Arsenic, the go-to poison of old-timey murderous spouses and hitmen, is suddenly all around us.
This fall, Dr. Oz found it in apple juice. Then (after some drama), the FDA agreed there was cause for concern. Next, Consumer Reports added grape juice to the list. And just this month, arsenic turned up in rice. There currently aren’t any government guidelines specifically aimed at arsenic in juices but now they’re seriously being considered.
This all begs multiple questions: What other foods containing arsenic are we ingesting (or feeding our kids), where is it coming from, and what, if anything, should we stop eating?
A Deeper Problem
Arsenic is an odorless, tasteless metalloid element that’s used in pesticides, herbicides, fertilizers and wood preservers. Aaron Barchowsky, Ph.D., an environmental health professor at University of Pittsburg and a member of the Society of Toxicology says chronic, high-level exposure to arsenic in food or water is linked to increased risk of cardiovascular disease and some cancers. There’s no consensus on whether low levels of arsenic are eventually hazardous, especially to children.
To make matters confusing there are two types of arsenic: organic and inorganic. Inorganic arsenic is the arsenic element itself. Naturally occurring in the Earth’s crust, it is often found in water or soil. Organic arsenic is arsenic that has been chemically modified to contain carbon and hydrogen, and is also naturally occurring. When found in food, it passes through your body quickly without harm. In food and water sources, the inorganic kind is considered the troublemaker—and it’s what caused the concern over both the Consumer Report and FDA juice samples.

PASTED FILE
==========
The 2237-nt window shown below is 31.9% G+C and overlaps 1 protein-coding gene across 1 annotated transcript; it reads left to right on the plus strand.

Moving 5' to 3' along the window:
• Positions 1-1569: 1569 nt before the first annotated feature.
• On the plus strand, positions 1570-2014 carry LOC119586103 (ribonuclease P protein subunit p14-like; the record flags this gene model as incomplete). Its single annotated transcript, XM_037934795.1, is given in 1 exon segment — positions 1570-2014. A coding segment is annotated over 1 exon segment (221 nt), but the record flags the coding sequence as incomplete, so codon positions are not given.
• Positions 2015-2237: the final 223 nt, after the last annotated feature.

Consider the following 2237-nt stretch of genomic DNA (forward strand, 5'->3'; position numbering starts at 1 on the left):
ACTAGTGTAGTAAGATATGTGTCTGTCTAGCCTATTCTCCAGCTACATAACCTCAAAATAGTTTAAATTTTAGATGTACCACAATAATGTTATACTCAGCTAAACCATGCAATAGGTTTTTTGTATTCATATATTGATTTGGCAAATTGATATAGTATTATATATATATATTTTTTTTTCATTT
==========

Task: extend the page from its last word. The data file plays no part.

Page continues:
The inorganic form of the element typically makes its way into apple juice through contaminated water added in processing. (It’s the additional water that pumps a lot more arsenic into juice compared to whole, fresh fruit.)
Most arsenic-based pesticides (though not fertilizers) have been banned in this country but residue sticks around in the environment for decades. The source can be a problem too: The Northeast and Southwest regions of the U.S. have higher arsenic levels than do other regions of the country, excluding other pockets of high exposure, such as Michigan and Oregon.
Also, the Food Institute reports that 83 percent of the 400 million gallons of apple juice that Americans consume each year is from concentrate shipped from China, a country that still uses arsenic-based pesticides in some regions, and has high levels of arsenic in the soil in some apple-growing areas.
One batch of final apple juice you pluck off the grocery store shelf can contain concentrate from multiple countries, making apple juice a "mystery meat" of sorts. Of course, foreign concentrate is not necessarily worse than concentrate from the U.S., so to protect consumers, all apple juice—imported and domestic—needs to be tested continually.
Apple juice may be the tip of the iceberg. According to Urvashi Rangan, Ph.D., the director of the Consumer Safety and Sustainability Group for “Consumer Reports,” rice is potentially problematic because it’s a crop that’s especially adept at siphoning arsenic from both the soil and groundwater. In some regions, it’s grown in old cotton fields where residue from pesticides and fertilizers can linger for decades. “If there are high levels of arsenic present, rice is very happy to take it up,” she says.
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